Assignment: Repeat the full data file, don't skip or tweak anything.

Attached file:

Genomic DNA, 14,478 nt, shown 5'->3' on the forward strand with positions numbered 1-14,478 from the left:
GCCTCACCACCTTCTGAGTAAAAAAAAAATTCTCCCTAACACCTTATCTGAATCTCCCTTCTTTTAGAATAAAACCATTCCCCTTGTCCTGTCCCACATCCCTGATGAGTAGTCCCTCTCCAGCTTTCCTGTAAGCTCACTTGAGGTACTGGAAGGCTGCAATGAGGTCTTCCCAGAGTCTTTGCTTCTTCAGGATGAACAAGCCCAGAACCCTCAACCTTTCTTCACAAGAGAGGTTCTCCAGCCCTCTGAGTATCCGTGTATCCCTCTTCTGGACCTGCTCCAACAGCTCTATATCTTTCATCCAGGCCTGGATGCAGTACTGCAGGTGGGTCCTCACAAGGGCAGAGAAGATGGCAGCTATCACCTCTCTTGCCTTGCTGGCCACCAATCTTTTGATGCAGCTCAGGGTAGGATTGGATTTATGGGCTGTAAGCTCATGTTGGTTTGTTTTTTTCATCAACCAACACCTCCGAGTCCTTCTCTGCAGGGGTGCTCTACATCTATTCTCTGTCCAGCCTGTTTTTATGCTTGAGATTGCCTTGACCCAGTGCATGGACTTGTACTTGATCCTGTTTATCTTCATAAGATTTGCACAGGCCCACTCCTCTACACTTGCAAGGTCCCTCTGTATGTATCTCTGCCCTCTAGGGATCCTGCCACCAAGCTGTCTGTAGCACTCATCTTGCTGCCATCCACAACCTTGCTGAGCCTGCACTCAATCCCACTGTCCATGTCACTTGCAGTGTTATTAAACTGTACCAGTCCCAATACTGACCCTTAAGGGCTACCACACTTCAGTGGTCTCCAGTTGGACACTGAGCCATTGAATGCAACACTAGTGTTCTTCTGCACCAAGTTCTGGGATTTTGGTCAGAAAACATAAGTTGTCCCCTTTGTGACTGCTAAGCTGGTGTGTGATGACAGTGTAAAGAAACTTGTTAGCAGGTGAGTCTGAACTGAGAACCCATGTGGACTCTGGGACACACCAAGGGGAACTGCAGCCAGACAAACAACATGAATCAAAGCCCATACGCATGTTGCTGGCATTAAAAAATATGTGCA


Genomic DNA, 14,478 nt, shown 5'->3' on the forward strand with positions numbered 1-14,478 from the left:
GCCTCACCACCTTCTGAGTAAAAAAAAAATTCTCCCTAACACCTTATCTGAATCTCCCTTCTTTTAGAATAAAACCATTCCCCTTGTCCTGTCCCACATCCCTGATGAGTAGTCCCTCTCCAGCTTTCCTGTAAGCTCACTTGAGGTACTGGAAGGCTGCAATGAGGTCTTCCCAGAGTCTTTGCTTCTTCAGGATGAACAAGCCCAGAACCCTCAACCTTTCTTCACAAGAGAGGTTCTCCAGCCCTCTGAGTATCCGTGTATCCCTCTTCTGGACCTGCTCCAACAGCTCTATATCTTTCATCCAGGCCTGGATGCAGTACTGCAGGTGGGTCCTCACAAGGGCAGAGAAGATGGCAGCTATCACCTCTCTTGCCTTGCTGGCCACCAATCTTTTGATGCAGCTCAGGGTAGGATTGGATTTATGGGCTGTAAGCTCATGTTGGTTTGTTTTTTTCATCAACCAACACCTCCGAGTCCTTCTCTGCAGGGGTGCTCTACATCTATTCTCTGTCCAGCCTGTTTTTATGCTTGAGATTGCCTTGACCCAGTGCATGGACTTGTACTTGATCCTGTTTATCTTCATAAGATTTGCACAGGCCCACTCCTCTACACTTGCAAGGTCCCTCTGTATGTATCTCTGCCCTCTAGGGATCCTGCCACCAAGCTGTCTGTAGCACTCATCTTGCTGCCATCCACAACCTTGCTGAGCCTGCACTCAATCCCACTGTCCATGTCACTTGCAGTGTTATTAAACTGTACCAGTCCCAATACTGACCCTTAAGGGCTACCACACTTCAGTGGTCTCCAGTTGGACACTGAGCCATTGAATGCAACACTAGTGTTCTTCTGCACCAAGTTCTGGGATTTTGGTCAGAAAACATAAGTTGTCCCCTTTGTGACTGCTAAGCTGGTGTGTGATGACAGTGTAAAGAAACTTGTTAGCAGGTGAGTCTGAACTGAGAACCCATGTGGACTCTGGGACACACCAAGGGGAACTGCAGCCAGACAAACAACATGAATCAAAGCCCATACGCATGTTGCTGGCATTAAAAAATATGTGCA